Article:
A former Democratic Congresswoman from Hawaii earned enthusiastic applause from backers of Republican Gov. Kristi Noem on Wednesday.
Tulsi Gabbard recently announced that she’d left the Democratic Party over its “extreme positions,” though she did not say whether she would join the Republican Party.
Gabbard appeared alongside Noem twice Wednesday, visiting Rapid City in the morning and Sioux Falls in the evening. Between those rallies, Republican Gov. Glenn Youngkin stumped for Noem on the same Sioux Falls stage Gabbard would take hours later.
It was Gabbard who drew the loudest cheers, though many of her previous political positions are far removed from Noem’s.
While in office, Gabbard worked to “eradicate the private prison industry,” spoke in favor of the Green New Deal, supported the legalization of cannabis, supported a universal basic income of $1,000 a month, free community college & free 4-year college for families making under $125,000, a common rifle ban and universal background checks (she had an F-rating with the NRA), universal health care, and even pushed to decriminalize sex work.
Gabbard told the crowd in Sioux Falls that her former party is now a threat to democracy.
“I promised to support and defend the constitution of the United States against all enemies foreign and domestic,” Gabbard said from the stage of the Military Heritage Alliance in Sioux Falls. “The threats we face right now are not coming from a foreign county, they’re coming from leaders in Washington who are abusing their power.”
Gabbard said the left’s “extreme positions” have overridden her previous progressive stances and motivated her to endorse Republicans like Noem. Democrats want gender theory taught in schools, social media platforms “cancel” conservatives, and the White House wants to take away freedoms and undermine families, Gabbard told rallygoers.
“If you focus on what connects us, the values, the principles, the fundamentals of freedom, and our shared love of country, then it’s not strange at all (to switch parties),” Gabbard said.
That makes sense to independent voter Ty Herman of Rosebud. He said issues like “cancel culture” and gun rights are likely to have him voting Republican on Tuesday.
“I’m Native (American), so Democrats are better about addressing those issues, but yeah, free speech and stuff like that has me leaning to the right,” Herman said.
Michael Card, Ph.D., emeritus professor of political science at the University of South Dakota, said on Thursday that he is skeptical about Gabbard’s political shift.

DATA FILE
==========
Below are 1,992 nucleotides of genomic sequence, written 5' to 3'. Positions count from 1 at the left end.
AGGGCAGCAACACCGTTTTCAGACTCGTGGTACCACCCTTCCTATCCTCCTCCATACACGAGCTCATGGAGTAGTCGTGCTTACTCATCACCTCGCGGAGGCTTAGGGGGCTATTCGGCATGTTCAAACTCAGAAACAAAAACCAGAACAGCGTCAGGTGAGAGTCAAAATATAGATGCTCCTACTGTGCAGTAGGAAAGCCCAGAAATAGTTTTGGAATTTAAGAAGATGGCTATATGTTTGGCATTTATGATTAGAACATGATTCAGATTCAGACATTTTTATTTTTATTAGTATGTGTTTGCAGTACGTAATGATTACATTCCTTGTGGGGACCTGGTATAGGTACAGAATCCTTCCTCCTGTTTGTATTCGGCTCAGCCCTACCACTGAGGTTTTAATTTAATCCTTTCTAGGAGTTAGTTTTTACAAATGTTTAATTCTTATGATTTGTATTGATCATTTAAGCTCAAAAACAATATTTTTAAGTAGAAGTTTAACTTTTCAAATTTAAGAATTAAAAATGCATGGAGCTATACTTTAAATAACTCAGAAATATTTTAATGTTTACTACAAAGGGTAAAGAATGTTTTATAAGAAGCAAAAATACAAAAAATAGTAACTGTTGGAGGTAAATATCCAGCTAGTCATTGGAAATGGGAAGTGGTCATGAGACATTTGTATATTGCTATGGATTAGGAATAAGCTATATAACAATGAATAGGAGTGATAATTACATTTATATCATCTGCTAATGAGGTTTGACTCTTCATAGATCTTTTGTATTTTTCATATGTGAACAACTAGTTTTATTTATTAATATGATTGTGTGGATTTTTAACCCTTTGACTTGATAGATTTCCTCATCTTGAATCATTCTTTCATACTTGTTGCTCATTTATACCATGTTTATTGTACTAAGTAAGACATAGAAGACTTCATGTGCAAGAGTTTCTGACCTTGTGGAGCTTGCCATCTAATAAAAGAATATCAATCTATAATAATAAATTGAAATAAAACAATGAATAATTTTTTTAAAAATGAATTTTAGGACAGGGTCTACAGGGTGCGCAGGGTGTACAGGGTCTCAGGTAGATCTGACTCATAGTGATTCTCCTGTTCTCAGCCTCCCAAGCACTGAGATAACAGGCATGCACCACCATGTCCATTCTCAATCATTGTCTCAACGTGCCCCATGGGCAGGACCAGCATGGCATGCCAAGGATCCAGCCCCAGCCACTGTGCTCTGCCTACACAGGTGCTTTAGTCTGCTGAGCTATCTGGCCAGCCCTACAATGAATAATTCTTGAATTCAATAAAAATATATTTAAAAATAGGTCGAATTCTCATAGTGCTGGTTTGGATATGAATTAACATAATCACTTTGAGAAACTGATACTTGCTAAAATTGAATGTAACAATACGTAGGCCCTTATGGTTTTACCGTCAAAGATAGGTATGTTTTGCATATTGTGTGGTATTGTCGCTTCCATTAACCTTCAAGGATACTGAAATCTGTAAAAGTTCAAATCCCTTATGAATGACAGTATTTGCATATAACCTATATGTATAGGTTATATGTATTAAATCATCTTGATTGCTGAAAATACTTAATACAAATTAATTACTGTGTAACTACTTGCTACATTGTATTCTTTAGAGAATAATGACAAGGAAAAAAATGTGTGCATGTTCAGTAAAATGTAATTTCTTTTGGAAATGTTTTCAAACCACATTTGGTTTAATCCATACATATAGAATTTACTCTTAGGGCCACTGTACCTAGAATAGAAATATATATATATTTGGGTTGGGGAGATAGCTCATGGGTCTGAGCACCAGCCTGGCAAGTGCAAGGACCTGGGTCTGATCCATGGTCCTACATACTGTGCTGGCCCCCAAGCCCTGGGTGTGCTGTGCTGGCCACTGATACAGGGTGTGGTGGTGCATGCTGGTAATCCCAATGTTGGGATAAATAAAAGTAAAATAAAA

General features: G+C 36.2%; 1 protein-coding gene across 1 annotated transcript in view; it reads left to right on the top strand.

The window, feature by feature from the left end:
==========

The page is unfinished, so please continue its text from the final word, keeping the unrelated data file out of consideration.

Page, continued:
“Now that there are polls and pundits saying the probability is highly likely that Republicans will have the majority in the US House of Representatives, Gabbard’s most recent change in partisan affiliation seems rational for opportunism,” Card said. “Gabbard has radically changed her position on a variety of other fundamental issues over a couple of years.”
Gov. Youngkin, who rose to prominence as a backer of a parental involvement in the curriculum choices across Virginia’s school districts, urged his crowd to turn out for his fellow Republican governor.
“You’ve got to get out the vote. That is how you win,” Youngkin said.
Noem is challenged by Democrat Jamie Smith and Libertarian Tracey Quint in the Nov. 8 gubernatorial election. An early poll showed Noem with only a slight lead, but a more recent poll said she had a 19-point lead.
Smith was also on the campaign trail Wednesday, visiting a small group of supporters at Al’s Oasis in Oacoma before making his way to three reservation communities.
Eathan Martin, 18, came to the cafe to meet and show his support for the Democrat. Martin is a member of the Rosebud Sioux tribe, and said he appreciates Smith’s attention to indigenous communities.
“Knowing that our people have your support means everything to us,” Martin told Smith.
Also among the 16 visitors to Al’s Oasis was Angi Hanzlik, the proprietor of the wine and kitchen supply store Berry & Basil in Chamberlain. Hanzlik described herself as an undecided voter. She listened to Noem during her recent visit to the area.
“I like to vote based on values and what I see in the candidate, rather than by party,” Hanzlik said.
Both gubernatorial candidates plan to continue public appearances through the weekend in the runup to the general election.